6. That is so nice! How about an easy stretchy bracelet with Stretch Magic Cord? You could take some destash beads and make several bowls of bead soup for each table – maybe spread out some magazine pictures of bracelet trends that are hot now. You may have to help with the knots to secure, but it would be a simple project & they would have something they could wear that day and it would keep your cost down. Good Luck!

  7. Leslie Schmidt says:

    Thanks for the information, Tamara. Great ideas. Another thought I have is ribbon bookmarks. These are easy to make and don’t require a lot of dexterity. I buy ribbon at the dollar stores (great colors and nice ribbon for less money). Cut a 10 inch piece (this leaves room for folding the ends), fold the ends twice (it tucks in the frayed end better), I use mini binder clips to hold it until I put a crimp end on the ribbon using chain nose pliers, then add a charm or a beaded headpin charm with a split jump ring (split rings hold the charms on better than a regular jump ring) and it’s good to go. Great for gifts, fundraisers, etc. Can be themed to the ribbon color (aqua and sea charms or beads; brown and sports beads such as footballs, soccer, basketballs, etc.) and made for guys and gals. You can get inexpensive charms at Wal-Mart. I buy Christian crosses as many use these for their Bibles. Will explore all these ideas at our local care centers. I need to be busy and make some money, love teaching and love people.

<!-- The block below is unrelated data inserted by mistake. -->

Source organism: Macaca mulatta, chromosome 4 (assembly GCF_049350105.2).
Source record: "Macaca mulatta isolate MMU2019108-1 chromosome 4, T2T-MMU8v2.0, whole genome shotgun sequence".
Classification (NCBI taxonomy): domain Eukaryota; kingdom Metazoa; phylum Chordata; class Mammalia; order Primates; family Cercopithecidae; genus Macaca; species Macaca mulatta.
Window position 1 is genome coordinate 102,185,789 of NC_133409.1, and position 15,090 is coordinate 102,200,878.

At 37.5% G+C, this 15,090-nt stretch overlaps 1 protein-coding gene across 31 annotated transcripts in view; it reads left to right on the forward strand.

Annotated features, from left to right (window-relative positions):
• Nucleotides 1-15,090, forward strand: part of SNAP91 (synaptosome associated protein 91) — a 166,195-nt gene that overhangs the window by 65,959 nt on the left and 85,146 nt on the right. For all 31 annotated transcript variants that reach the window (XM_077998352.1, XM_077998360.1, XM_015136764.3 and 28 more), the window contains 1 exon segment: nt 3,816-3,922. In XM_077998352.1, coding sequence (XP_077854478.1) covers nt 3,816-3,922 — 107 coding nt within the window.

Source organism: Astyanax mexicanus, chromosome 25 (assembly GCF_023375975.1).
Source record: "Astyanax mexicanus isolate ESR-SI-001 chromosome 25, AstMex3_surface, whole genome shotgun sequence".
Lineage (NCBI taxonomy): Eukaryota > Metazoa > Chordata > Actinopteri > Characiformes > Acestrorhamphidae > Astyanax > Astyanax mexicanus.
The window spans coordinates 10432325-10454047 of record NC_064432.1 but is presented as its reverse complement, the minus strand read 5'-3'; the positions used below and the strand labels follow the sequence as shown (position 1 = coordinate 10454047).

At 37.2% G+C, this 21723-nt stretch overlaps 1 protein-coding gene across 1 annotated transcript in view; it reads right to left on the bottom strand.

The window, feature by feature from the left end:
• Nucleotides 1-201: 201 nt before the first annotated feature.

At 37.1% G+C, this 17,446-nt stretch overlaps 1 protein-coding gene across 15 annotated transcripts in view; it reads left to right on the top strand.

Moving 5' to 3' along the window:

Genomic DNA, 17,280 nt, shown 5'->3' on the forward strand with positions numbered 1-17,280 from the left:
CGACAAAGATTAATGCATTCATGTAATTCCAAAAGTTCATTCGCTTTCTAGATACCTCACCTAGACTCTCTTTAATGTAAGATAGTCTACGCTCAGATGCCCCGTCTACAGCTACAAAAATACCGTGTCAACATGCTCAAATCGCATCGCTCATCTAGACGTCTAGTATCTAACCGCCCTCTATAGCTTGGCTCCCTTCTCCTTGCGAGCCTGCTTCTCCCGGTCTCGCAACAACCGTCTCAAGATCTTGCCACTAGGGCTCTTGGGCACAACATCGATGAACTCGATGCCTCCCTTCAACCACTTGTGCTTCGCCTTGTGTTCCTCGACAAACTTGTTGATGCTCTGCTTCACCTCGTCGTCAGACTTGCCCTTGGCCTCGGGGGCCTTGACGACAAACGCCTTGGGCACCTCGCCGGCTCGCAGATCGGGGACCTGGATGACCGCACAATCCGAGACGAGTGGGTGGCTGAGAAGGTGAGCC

8. Sheila Meador says: